'The Originals' review: New Orleans vampires

From left, Daniel Gillies as Elijah, Phoebe Tonkin From left, Daniel Gillies as Elijah, Phoebe Tonkin as Hayley, Charles Michael Davis as Marcel, Joseph Morgan as Klaus, and Claire Holt as Rebekah in "The Originals," a spin off of The CW's popular "Vampire Diaries." Photo Credit: The CW

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REVIEW

THE SHOW "The Originals"

WHEN | WHERE Premieres tonight at 9 on CW/11 (regular time period, Tuesday at 8 p.m., starting next week)

WHAT IT'S ABOUT This is the much-anticipated spinoff of "The Vampire Diaries." Sicko vampire hybrid Niklaus Mikaelson (Joseph Morgan) -- one of the world's first vamps -- has come to New Orleans for a reason to be explained tonight. Possibly to be with Hayley (Phoebe Tonkin), who is pregnant with his child?

Klaus has an equally wicked protege, Marcel (Charles Michael Davis), who is persecuting the Big Easy's witches. That is why they have enlisted the help of Klaus' powerful brother, Elijah (Daniel Gillies). Will he help? Can he?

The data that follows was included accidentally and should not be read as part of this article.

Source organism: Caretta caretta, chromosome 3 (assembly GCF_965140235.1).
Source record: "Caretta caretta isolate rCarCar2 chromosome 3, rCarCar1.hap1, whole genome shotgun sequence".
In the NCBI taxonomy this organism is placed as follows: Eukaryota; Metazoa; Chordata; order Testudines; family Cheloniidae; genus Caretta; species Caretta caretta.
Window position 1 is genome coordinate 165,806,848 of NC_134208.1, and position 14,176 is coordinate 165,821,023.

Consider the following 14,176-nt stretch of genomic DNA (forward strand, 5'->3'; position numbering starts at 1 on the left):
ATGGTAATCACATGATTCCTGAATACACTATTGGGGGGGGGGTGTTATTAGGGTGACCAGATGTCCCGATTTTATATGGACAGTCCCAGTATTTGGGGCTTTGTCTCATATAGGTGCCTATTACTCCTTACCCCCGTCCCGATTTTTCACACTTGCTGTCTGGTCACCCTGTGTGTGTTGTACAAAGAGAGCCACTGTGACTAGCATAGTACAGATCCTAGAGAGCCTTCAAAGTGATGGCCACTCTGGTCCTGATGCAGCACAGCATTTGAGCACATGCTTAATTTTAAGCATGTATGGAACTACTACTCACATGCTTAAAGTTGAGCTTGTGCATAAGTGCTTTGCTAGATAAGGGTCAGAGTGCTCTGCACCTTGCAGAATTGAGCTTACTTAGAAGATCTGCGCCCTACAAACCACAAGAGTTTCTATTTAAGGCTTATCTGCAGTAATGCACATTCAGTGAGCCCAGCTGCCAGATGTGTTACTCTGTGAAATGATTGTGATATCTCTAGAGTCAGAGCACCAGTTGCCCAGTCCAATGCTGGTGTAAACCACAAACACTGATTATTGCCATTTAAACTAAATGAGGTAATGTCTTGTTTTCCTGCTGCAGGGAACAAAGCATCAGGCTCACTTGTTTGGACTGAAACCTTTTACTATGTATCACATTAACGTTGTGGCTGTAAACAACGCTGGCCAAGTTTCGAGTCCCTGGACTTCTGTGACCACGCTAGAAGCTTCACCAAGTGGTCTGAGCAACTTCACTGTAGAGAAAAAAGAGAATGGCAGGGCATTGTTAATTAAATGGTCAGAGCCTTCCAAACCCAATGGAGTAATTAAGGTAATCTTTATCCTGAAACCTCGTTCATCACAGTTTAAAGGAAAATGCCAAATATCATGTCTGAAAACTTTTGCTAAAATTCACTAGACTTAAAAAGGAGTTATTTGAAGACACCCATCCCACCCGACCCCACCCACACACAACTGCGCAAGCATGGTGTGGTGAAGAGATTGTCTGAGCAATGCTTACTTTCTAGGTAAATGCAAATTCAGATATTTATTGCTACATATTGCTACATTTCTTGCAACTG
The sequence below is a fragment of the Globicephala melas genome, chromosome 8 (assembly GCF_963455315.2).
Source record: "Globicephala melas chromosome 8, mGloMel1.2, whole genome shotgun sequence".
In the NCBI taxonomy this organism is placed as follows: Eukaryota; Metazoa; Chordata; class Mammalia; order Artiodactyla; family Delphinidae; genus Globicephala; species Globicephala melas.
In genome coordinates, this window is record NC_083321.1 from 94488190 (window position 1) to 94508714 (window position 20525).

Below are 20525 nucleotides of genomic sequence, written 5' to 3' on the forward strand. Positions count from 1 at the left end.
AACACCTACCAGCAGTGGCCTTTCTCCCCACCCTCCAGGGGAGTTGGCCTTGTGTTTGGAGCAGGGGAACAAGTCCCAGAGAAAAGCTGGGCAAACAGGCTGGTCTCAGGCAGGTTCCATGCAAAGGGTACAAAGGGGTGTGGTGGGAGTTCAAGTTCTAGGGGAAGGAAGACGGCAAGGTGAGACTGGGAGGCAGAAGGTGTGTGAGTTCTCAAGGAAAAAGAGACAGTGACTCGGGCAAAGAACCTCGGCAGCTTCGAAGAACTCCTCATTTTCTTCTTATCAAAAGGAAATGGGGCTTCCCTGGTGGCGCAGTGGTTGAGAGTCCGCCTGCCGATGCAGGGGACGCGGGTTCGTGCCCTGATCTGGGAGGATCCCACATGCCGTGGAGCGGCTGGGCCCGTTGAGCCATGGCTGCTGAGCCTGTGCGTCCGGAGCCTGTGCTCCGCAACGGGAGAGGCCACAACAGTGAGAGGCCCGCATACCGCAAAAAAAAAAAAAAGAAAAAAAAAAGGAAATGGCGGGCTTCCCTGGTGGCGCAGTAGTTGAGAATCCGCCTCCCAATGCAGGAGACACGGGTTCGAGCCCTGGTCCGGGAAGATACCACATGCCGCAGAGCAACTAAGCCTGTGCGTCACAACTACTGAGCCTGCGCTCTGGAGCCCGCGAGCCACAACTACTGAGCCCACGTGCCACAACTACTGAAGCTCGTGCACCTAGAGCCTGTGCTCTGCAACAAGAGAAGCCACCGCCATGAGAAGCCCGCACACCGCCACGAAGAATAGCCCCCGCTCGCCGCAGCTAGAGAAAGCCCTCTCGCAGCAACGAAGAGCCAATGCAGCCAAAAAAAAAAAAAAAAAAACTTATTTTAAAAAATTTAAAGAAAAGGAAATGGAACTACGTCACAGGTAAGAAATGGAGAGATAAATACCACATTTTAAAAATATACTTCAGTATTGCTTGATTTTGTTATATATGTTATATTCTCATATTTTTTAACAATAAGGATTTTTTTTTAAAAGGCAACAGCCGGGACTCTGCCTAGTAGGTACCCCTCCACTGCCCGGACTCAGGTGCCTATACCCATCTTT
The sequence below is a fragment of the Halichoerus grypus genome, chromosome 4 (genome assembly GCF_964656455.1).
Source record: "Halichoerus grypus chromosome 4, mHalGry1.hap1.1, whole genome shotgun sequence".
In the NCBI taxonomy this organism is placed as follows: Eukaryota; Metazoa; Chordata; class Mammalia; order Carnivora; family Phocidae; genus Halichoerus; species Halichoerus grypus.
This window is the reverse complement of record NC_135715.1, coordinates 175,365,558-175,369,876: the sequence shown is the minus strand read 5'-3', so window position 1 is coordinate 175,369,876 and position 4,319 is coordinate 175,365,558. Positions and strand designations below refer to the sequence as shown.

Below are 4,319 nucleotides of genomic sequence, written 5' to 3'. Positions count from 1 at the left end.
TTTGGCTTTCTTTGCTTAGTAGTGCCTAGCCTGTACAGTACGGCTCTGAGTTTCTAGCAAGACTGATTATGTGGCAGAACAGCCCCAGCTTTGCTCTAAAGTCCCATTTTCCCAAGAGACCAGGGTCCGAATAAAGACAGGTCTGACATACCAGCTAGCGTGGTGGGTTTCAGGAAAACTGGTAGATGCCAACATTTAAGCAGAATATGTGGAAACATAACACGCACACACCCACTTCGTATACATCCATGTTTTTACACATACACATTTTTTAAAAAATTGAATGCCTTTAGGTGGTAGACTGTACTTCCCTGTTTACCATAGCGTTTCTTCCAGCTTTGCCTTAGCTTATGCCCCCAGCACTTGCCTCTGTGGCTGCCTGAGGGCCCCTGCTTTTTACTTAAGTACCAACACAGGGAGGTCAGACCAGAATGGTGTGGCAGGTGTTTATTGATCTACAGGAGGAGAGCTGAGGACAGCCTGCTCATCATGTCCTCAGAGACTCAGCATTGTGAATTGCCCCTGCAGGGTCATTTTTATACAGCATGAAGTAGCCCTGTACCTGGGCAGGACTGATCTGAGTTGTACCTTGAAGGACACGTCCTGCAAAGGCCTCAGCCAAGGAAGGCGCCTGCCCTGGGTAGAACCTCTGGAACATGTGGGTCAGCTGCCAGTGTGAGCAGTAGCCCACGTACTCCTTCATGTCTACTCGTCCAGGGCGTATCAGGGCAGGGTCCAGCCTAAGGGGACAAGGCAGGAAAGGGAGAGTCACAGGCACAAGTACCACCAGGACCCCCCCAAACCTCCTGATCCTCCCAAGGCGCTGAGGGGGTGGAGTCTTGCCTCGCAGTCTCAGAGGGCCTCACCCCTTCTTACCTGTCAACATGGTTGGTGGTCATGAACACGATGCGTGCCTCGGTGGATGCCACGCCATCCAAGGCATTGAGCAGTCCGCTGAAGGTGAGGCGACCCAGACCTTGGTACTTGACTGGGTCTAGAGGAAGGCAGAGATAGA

MY SAY "Diaries" creator Julie Plec -- who's also behind this show -- has plowed an enormous amount of backstory and new mythology into "The Originals'" pilot simply as a function of explaining why the brothers are in New Orleans and why they plan to stay. But wouldn't it have been easier to say they like the food, or that the nightlife is better here than in Mystic Falls?

At least that would have lightened the story load -- for viewers and Plec -- and moved this spinoff briskly into a new place with a new (read: fun) vibe. Instead, this all feels a bit like a shaggy dog has wandered onto the show to tell a story with as many loops, turns, twists, ironies and details as fans can possibly absorb or tolerate. That shouldn't be too much of a problem in the long run -- they will come and they will tolerate, even if these boys are no longer boys, but men (Morgan's 32 and Gillies, 37) anchoring a soap that so far has almost none of "Diaries'" post-adolescent heat.

BOTTOM LINE A not-bad spinoff that feels older than "The Vampire Diaries" and even more convoluted.

GRADE C+

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